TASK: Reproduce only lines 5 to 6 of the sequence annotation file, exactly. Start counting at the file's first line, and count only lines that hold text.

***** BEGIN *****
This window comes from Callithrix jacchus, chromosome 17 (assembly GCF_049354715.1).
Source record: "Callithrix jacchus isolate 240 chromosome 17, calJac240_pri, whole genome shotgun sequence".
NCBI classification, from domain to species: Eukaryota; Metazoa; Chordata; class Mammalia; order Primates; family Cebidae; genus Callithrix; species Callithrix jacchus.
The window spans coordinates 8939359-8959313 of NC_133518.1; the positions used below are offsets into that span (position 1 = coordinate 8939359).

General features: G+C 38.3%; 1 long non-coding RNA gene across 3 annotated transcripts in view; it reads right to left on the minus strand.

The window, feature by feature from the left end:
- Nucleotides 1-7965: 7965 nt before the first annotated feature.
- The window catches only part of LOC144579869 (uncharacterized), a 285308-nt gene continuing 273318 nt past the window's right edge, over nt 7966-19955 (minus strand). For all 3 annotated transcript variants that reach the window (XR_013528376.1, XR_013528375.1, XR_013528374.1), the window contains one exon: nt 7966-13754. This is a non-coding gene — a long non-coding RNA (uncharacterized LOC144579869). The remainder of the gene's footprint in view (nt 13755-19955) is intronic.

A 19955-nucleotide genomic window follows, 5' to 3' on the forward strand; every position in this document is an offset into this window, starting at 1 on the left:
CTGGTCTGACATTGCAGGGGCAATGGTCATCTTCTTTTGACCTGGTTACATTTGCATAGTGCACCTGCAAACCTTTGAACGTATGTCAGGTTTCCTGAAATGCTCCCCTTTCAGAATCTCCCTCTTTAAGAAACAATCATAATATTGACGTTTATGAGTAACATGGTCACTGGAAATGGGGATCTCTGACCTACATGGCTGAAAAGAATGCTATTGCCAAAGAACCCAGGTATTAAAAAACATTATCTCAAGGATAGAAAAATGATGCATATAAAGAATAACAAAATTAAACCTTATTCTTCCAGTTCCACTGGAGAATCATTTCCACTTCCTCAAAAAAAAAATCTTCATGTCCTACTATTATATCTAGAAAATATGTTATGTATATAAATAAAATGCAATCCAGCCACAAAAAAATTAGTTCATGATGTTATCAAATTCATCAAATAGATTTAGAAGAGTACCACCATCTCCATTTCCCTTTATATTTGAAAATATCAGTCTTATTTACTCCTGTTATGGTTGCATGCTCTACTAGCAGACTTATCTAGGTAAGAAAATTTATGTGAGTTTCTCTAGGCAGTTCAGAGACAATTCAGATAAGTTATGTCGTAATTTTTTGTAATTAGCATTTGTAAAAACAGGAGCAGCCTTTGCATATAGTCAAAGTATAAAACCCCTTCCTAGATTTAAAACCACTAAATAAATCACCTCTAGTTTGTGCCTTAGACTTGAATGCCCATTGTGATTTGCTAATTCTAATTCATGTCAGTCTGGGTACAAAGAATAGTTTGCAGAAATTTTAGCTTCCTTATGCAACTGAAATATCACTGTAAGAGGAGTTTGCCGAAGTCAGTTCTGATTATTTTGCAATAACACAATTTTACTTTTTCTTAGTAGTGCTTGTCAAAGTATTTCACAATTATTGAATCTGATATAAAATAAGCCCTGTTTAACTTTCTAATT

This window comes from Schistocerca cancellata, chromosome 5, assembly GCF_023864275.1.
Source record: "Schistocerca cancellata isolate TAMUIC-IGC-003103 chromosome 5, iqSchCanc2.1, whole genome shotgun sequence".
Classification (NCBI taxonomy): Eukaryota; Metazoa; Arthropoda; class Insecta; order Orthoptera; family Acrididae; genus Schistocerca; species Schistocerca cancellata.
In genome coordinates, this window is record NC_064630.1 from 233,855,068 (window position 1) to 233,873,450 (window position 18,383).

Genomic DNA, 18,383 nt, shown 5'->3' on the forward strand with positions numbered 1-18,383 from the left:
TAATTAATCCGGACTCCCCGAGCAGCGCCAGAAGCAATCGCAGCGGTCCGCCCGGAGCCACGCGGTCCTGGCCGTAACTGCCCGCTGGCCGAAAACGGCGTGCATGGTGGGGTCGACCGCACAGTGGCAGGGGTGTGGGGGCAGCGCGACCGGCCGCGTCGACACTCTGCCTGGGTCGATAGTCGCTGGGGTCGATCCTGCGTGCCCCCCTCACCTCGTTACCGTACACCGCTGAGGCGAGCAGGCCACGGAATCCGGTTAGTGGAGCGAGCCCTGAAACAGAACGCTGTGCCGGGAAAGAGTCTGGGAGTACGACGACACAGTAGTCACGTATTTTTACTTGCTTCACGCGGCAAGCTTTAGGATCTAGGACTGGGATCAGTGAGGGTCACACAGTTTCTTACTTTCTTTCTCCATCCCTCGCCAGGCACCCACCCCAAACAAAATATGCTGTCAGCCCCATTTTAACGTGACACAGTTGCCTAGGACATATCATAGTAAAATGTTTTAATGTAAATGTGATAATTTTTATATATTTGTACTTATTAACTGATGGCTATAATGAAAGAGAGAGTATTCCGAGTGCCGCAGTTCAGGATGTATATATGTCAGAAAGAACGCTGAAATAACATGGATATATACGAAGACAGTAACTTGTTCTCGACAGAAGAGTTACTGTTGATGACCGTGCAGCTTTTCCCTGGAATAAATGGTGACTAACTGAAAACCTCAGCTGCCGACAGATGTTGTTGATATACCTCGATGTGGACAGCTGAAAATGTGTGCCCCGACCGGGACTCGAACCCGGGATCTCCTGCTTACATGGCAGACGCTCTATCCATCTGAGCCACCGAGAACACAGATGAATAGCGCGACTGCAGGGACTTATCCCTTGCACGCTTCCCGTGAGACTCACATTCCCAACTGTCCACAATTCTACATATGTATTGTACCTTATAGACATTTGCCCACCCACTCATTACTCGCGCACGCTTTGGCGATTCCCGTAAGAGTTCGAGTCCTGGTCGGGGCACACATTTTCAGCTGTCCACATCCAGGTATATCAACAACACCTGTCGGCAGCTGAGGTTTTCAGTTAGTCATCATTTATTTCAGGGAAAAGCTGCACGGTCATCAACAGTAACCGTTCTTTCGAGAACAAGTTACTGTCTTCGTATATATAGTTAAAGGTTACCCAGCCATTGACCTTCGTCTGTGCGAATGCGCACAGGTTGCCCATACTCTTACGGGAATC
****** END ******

General features: G+C 38.3%; 1 long non-coding RNA gene across 3 annotated transcripts in view; it reads right to left on the minus strand.

The window, feature by feature from the left end: